Researchers in Australia have studied how dichloroiodobenzene (PhICl2) interacts with pyridine ligands and their results contradict the previously proposed mechanism for the chlorination reaction with these reagents.

PhICl2, a common reagent for chlorinating a variety of substrates, is often used with pyridine as an additive to increase its reactivity. Examples include the chlorination of diazo compounds or hydrazones, electrophilic aromatic substitutions, and the oxidation of alcohols. Although pyridine plays an activating role in the chlorination reaction, it is unclear how it works. Classical textbooks of organic chemistry describe the pyridine-activating PhICl2by displacing one of the chlorides that form a cation ([PhI(Pyr)(Cl)] +), which in turn releases the chlorine to the substrate. But now Jason Dutton of La Trobe University, along with staff from the University of Queensland, have found out that this is not the case. During the crystallization of PhICl2 In pyridine, single crystal X-ray analysis showed that instead of displacing a chloride, pyridine forms a square planar complex through a halogen bond interaction with PhICl2.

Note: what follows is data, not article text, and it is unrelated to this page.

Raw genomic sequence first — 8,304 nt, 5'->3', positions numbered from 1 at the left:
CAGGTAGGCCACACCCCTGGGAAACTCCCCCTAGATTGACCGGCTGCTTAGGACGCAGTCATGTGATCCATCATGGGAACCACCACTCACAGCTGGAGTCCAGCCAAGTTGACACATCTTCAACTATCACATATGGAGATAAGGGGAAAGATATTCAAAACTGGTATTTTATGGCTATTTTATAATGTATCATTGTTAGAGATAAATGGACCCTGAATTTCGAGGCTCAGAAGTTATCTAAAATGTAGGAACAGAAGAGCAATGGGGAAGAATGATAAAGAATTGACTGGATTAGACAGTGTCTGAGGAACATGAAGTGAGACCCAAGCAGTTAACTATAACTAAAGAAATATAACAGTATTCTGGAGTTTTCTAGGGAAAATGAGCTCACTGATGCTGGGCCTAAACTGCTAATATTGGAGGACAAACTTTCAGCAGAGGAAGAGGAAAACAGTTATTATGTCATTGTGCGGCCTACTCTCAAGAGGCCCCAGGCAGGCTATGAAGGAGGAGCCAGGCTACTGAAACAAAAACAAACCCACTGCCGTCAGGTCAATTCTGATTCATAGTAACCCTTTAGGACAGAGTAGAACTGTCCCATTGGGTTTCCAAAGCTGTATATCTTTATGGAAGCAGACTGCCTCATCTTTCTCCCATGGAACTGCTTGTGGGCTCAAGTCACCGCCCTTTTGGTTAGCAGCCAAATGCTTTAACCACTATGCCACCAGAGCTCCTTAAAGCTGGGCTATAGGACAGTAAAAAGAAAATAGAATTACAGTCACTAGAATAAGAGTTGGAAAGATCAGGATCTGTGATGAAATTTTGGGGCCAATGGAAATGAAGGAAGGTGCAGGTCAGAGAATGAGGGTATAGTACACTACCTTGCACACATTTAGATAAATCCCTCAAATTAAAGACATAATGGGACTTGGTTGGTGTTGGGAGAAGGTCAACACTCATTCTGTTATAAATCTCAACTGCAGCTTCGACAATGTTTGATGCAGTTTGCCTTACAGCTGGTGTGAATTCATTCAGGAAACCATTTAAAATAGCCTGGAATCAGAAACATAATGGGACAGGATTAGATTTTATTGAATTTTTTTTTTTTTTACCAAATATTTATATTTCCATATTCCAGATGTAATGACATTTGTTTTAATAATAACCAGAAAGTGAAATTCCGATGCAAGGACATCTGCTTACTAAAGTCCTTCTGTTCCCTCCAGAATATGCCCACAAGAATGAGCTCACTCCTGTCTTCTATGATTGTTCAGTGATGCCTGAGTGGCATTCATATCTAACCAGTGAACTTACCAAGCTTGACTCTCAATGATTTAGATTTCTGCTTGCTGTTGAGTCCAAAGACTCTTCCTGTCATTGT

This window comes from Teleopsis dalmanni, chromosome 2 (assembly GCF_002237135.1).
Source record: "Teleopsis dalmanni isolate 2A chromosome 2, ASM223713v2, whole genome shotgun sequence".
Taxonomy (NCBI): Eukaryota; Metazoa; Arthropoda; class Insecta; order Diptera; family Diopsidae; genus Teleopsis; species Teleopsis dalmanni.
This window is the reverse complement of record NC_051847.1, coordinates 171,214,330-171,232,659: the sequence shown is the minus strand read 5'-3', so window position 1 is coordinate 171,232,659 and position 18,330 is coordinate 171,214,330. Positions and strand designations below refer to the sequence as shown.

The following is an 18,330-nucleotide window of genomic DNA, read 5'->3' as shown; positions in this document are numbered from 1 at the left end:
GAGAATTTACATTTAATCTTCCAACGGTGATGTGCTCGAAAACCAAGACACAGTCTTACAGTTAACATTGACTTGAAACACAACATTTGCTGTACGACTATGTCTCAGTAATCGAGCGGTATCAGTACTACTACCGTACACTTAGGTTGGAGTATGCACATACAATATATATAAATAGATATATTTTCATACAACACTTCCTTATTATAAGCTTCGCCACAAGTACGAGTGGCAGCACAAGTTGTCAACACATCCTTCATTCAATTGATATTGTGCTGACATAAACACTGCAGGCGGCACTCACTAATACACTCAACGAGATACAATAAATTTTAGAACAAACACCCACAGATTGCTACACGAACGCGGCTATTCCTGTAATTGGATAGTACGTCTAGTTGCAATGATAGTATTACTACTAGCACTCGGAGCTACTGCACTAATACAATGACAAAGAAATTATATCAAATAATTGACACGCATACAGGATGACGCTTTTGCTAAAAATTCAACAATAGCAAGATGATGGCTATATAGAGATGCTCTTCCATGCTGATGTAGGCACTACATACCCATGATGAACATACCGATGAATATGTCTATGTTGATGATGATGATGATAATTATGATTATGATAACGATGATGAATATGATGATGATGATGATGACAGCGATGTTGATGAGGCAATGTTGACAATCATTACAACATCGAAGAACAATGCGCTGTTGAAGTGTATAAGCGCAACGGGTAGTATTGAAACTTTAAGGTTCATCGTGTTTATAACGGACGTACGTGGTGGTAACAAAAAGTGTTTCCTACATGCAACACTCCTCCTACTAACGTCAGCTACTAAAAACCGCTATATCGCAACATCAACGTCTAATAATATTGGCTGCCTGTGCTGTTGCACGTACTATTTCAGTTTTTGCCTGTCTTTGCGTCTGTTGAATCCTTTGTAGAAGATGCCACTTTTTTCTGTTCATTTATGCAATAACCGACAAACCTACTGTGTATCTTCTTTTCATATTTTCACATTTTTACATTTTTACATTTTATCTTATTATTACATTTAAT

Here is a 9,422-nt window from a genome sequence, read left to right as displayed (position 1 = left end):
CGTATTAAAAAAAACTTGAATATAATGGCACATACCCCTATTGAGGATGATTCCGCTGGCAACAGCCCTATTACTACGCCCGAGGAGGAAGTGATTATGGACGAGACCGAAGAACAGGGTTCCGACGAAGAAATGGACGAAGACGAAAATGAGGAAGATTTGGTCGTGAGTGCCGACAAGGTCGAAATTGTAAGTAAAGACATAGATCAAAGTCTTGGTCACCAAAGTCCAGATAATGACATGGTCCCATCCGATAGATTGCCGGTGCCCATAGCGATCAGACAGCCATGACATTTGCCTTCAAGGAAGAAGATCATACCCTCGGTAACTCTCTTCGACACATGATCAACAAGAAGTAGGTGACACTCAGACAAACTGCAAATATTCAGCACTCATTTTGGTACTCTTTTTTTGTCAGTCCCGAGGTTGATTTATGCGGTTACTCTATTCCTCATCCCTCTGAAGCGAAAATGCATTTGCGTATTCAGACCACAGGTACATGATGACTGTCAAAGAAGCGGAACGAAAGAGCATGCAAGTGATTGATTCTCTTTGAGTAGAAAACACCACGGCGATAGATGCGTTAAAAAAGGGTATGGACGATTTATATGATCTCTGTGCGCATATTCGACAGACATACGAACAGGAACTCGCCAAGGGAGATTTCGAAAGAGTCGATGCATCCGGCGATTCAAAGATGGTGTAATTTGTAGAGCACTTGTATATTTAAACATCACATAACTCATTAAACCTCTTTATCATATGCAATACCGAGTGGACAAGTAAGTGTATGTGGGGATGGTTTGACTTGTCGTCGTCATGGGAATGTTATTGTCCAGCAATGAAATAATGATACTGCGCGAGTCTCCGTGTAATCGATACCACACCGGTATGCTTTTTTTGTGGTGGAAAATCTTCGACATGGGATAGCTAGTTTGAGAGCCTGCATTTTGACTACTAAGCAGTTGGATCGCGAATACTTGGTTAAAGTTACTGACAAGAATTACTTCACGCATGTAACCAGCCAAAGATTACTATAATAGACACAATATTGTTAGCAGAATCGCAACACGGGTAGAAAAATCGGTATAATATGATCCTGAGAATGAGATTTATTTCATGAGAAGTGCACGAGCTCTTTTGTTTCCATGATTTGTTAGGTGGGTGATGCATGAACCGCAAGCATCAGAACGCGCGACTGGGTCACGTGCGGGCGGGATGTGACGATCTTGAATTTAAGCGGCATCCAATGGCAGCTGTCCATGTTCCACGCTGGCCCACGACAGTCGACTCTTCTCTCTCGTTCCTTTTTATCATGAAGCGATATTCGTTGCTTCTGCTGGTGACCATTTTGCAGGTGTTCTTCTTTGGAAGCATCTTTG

In general, hypervalent iodine compounds are widely used in organic synthesis. Because their structure and reactivity are similar to transition metal derivatives, they are considered versatile and environmentally friendly reagents. When you learn more about how they work, chemists can develop more efficient synthetic methods.


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